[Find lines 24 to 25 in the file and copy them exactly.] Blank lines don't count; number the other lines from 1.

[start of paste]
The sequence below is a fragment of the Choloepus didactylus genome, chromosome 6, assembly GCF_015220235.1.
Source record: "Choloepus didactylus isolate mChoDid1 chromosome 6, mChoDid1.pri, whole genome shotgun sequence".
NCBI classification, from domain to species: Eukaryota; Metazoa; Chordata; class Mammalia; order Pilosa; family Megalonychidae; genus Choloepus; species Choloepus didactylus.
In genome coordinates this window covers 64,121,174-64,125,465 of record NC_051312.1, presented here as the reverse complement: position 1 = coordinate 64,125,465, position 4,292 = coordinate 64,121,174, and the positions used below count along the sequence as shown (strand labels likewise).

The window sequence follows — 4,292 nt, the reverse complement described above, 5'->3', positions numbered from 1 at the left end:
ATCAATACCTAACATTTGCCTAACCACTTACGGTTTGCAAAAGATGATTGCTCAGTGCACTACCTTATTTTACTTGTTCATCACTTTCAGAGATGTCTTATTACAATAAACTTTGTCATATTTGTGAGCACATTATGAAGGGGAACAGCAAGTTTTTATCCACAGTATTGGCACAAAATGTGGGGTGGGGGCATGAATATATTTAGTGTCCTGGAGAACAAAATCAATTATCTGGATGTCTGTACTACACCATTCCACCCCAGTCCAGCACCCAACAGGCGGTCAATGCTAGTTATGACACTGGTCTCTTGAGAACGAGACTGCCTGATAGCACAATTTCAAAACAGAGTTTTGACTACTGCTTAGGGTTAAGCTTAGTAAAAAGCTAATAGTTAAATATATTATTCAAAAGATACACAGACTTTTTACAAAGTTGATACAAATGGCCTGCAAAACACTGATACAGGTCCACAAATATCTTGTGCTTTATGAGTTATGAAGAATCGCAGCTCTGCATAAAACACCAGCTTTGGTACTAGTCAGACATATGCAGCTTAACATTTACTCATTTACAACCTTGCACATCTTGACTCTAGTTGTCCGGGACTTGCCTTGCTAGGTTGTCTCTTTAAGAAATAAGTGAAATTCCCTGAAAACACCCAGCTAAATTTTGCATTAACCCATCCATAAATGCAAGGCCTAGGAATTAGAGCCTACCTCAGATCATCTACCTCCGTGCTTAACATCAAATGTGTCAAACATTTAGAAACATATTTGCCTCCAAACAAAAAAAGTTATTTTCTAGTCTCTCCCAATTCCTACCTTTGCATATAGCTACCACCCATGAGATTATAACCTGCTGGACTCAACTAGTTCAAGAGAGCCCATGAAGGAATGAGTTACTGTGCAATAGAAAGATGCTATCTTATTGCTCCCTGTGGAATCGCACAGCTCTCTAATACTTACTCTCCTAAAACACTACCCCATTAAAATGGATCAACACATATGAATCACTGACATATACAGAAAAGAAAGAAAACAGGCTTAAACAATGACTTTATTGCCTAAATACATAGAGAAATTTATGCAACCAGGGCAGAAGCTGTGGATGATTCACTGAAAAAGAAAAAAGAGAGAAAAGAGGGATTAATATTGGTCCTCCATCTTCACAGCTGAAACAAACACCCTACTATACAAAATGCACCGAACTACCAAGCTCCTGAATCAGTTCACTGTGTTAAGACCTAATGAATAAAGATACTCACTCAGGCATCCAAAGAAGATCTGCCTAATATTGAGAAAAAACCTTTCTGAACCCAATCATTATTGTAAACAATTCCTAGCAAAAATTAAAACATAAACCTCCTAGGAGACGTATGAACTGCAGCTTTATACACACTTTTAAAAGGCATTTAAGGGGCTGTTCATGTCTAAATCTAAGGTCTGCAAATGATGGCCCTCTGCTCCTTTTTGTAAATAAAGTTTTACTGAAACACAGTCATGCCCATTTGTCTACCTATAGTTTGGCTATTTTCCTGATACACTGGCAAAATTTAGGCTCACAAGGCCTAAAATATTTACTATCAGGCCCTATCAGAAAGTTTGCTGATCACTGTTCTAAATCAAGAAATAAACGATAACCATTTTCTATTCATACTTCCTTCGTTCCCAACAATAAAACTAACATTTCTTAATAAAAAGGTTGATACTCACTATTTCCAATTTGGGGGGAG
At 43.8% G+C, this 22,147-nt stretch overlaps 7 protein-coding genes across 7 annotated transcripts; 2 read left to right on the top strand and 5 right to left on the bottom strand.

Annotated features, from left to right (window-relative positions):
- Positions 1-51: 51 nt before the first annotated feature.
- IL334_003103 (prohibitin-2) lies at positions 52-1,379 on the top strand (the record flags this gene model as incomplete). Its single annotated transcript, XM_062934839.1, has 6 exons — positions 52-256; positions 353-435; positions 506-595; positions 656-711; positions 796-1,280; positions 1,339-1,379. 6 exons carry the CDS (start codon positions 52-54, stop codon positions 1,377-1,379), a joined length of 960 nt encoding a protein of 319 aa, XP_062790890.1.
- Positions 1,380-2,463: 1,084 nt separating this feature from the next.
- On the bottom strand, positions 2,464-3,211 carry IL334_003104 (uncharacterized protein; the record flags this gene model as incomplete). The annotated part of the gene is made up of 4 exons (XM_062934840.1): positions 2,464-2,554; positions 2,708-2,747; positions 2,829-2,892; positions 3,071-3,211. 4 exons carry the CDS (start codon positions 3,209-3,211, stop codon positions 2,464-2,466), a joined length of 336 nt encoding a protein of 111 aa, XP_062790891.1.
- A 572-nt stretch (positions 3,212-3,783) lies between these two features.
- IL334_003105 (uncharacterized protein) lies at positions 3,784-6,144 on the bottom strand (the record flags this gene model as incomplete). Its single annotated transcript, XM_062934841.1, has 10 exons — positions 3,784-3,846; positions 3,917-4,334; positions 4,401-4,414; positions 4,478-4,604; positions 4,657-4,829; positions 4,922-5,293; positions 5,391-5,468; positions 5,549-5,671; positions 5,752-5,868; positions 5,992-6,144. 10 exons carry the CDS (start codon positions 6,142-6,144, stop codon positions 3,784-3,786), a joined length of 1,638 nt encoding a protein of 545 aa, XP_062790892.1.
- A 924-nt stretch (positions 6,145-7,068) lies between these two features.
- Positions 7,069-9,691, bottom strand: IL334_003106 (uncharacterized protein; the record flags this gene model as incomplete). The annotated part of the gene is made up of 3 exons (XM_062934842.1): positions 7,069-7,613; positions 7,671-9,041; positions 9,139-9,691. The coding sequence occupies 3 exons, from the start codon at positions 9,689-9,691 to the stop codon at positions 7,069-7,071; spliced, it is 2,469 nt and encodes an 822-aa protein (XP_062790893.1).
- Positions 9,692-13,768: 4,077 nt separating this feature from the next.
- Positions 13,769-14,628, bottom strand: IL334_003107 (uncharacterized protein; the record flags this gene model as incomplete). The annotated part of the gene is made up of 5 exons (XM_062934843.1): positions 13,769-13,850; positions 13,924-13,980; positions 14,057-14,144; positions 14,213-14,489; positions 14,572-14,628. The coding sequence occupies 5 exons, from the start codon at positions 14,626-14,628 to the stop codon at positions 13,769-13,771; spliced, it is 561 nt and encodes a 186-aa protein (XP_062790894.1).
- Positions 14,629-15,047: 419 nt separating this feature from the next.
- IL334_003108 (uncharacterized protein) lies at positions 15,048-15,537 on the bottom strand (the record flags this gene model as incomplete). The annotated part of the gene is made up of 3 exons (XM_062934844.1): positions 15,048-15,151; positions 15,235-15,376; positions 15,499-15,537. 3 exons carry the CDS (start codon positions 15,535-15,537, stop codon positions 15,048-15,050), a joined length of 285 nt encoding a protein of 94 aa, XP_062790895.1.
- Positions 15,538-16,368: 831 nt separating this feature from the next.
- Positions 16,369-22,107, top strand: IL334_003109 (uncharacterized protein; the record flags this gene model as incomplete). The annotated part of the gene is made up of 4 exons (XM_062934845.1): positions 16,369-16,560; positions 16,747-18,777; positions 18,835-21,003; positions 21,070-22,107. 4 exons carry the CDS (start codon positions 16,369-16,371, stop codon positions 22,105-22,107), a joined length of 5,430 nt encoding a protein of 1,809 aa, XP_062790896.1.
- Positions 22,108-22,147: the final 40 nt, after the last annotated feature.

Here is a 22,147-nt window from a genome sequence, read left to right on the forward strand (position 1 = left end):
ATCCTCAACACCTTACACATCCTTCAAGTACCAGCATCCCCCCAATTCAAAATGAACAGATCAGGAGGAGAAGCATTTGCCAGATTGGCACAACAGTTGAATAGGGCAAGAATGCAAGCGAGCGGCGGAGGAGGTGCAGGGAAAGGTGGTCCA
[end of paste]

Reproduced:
Here is a 22,147-nt window from a genome sequence, read left to right on the forward strand (position 1 = left end):
ATCCTCAACACCTTACACATCCTTCAAGTACCAGCATCCCCCCAATTCAAAATGAACAGATCAGGAGGAGAAGCATTTGCCAGATTGGCACAACAGTTGAATAGGGCAAGAATGCAAGCGAGCGGCGGAGGAGGTGCAGGGAAAGGTGGTCCA